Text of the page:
In my post called The Longing and the Mystery, I explored the German word Sehnsucht, defining it as “a longing for a far off country you have never been to.”
However, this word is complex and laden with nuances. Today I want to un-peel another layer of this fascinating emotion, looking at the side to it that CS Lewis describes in his book The Pilgrim’s Regress as
“That unnameable something, a desire for which pierces us like a rapier at the smell of bonfire, the sound of wild ducks flying overhead… the morning cobwebs in late summer, or the noise of falling waves.“
Close your eyes and now, placing yourself in some of the most beautiful moments of your life. If you are like me, you can recall how you felt in those places. A feeling that is not one hundred percent happiness and not one hundred percent sadness, but an intense mixture of both emotions. A beautiful and frustrating longing and satisfaction happening simultaneously.
For me, I am taken back to Gregory Canyon, where I have spent hundreds of hours in the last 10 years in Boulder praying and weeping and laughing, recognizing God was journeying with me through it all and acknowledging that he was walking with me. I am taken to the hospital room when my nephew was born and didn’t breathe for 24 minutes but survived. I am taken back to hiking through the alps in Switzerland, which was so beautiful that I thought maybe I was on another planet. Several times during that hike I gasped out loud and had a hard time breathing because it was so magnificent. I am taken to the incredible worship times I had in Ireland, so heartfelt and so raw, with young students that were learning what it meant to worship the living God, complete with the entire room spontaneously dancing and singing spontaneous songs and spontaneous raps. I was truly in awe of the spirit of God and the beautiful body of Christ. I am taken back to floating in a lagoon in Hawaii with a waterfall splashing before me and red beaches surrounding me. I am taken back to my friend Carson’s hospital bed where I sang over him in what was thought to be the last day of his life. (But wasn’t).
In every scene, the Sehnsucht was there. This sense of longing and beauty and hardship and depth and life and….God.
We were talking about this topic at Access, the wonderful spiritual formation group I go to in Denver. As we were trying to describe Sehsucht, I closed my eyes, seeing if I could define it better. I placed myself in some of the aforementioned scenarios. I willed myself to feel the Sehnsucht. I opened my eyes and raised my hand.
“It’s almost like I want to be one with whatever is surrounding me in those circumstances With nature, with that person, with life, with God. That’s where that deep longing came from. I wanted oneness.”
I came to find out that my friend facilitating the discussion was writing a dissertation on oneness, and that is what he thought defines Sehnsucht more than anything else.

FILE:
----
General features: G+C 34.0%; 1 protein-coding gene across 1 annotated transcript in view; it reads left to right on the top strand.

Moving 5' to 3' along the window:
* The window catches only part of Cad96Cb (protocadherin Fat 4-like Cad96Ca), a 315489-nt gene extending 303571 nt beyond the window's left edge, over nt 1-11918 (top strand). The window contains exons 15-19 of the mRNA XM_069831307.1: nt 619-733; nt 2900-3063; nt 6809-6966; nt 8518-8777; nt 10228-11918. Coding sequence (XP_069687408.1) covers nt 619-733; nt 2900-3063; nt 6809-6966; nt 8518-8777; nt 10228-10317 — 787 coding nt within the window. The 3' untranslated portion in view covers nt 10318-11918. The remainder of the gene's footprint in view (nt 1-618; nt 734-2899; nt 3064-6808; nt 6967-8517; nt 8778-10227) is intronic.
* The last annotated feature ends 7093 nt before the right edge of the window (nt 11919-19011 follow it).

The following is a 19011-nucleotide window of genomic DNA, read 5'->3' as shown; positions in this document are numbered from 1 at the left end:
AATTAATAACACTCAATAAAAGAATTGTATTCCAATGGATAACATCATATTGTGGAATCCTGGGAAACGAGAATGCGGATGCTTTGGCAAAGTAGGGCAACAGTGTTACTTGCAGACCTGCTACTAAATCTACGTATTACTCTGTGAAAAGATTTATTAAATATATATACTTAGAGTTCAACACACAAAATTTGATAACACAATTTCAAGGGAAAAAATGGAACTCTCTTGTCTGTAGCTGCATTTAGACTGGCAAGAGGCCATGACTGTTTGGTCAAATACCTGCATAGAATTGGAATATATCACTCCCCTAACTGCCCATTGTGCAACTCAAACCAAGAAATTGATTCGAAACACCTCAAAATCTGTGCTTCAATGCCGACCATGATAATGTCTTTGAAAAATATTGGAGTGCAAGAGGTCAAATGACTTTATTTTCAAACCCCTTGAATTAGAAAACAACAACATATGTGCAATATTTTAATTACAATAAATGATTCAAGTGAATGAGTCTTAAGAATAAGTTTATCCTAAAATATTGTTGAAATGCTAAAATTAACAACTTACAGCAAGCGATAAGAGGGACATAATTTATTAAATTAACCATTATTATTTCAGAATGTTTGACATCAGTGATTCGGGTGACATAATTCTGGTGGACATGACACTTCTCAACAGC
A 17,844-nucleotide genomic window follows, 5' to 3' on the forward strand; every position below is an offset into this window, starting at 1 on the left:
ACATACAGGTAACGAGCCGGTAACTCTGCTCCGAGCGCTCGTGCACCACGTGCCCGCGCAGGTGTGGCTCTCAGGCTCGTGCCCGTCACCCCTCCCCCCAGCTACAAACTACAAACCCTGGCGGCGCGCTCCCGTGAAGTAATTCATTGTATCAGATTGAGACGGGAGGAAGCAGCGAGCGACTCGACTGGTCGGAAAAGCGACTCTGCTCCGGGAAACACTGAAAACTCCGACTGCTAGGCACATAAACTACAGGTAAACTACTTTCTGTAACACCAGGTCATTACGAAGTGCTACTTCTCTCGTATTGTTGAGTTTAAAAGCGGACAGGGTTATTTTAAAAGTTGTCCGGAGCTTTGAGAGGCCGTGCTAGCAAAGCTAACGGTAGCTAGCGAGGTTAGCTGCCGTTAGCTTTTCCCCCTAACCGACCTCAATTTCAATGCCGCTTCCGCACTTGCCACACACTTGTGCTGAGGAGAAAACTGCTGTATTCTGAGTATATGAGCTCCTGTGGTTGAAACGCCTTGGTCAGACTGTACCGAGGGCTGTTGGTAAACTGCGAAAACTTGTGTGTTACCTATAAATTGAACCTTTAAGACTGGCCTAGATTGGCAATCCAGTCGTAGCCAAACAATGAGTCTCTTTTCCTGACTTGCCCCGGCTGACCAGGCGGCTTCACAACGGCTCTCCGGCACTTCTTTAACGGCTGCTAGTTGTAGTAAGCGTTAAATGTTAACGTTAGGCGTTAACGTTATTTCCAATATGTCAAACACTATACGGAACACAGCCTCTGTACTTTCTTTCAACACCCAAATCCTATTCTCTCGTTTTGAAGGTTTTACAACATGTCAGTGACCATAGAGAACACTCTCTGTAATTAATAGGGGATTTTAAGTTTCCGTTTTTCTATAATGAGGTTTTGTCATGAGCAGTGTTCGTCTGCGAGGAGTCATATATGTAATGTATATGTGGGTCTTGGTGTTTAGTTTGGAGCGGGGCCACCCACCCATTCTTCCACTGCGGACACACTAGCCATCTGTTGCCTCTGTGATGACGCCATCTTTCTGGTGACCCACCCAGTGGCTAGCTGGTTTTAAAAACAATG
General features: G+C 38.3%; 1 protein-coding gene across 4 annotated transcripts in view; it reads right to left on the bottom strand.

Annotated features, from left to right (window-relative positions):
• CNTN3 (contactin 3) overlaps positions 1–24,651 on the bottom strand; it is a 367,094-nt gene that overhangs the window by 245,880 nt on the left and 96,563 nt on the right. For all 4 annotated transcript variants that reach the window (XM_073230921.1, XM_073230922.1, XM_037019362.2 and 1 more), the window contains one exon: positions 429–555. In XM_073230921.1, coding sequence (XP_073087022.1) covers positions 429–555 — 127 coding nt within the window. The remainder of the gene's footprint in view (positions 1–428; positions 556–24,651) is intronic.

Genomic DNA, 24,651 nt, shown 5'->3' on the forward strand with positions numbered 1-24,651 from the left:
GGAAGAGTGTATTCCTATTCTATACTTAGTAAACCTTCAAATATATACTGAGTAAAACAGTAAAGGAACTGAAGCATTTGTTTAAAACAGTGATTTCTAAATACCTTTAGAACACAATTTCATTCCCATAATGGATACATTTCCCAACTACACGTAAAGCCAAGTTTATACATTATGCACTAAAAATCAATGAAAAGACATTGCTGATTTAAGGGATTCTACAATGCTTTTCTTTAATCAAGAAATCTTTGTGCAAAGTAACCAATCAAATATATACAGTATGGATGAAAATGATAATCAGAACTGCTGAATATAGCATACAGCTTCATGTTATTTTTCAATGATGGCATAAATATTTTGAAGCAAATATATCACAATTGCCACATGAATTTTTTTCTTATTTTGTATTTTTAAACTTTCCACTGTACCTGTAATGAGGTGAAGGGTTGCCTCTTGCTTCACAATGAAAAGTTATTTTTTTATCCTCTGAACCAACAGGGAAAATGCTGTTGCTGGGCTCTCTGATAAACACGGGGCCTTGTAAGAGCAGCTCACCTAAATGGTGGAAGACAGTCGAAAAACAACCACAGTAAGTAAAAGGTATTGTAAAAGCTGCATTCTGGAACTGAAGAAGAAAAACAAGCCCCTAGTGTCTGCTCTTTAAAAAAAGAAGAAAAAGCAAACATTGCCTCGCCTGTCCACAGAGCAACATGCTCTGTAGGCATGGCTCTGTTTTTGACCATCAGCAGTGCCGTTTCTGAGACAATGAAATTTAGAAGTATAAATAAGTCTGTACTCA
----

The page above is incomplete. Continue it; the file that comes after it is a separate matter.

This idea of longing for oneness runs through the romantic veins of our culture. We who are single long more than anything else to no longer be alone, to be one with someone else. Those who are married wish they could understand their mate better so that they could be closer to being one with them.
Oneness is also the blood that pulsates through our relationship with God. Some scholars believe the word religion comes from the root word religio which means to bind together (ligio) again (re). At the very heart of religion is the hope that the given framework will bind us together with God again. That it will facilitate us being one with him.
Communion is a perfect example of God’s desire to be one with us. Communion’s root words are with and union. Could there be a more obvious picture of God’s desire to live in us then eating his flesh and drinking his blood? When Jesus gave communion to his disciples, he was in effect saying “a new era is coming. Before now, you may have lived in God, but my cross will make a way for God to live in you.”
As Richard Rohr says “This is not pantheism (I am God), but it is orthodox panen theism (God is in me and I am in God).”
The distinction is so important. Pantheism is so lonely. There is no other. All humans long for an other. Any set of spiritual beliefs that doesn’t include an other will inevitably lead to despair, because we were created for relationship. Many of my new age friends that I work with would say that there is no God, rather all nature and all of us are one. They are right that oneness is beautiful. But they don’t often think about the fact that that belief system is incredibly lonely.
In Panen theism, however, we have the best of both worlds. There is an other, but we are in the other, and the other is in us. We are not alone, and ultimately we will be united with the being that loves us so deeply and so completely.
So the next time you experience sehnsucht, that holy longing, that inexplicable mixture of joy and sorrow and longing for home, remember how good it is to know that the God who loves you so fantastically and brilliantly has also offered for you to live in him and him to live in you. A mystery that none of could begin to fathom.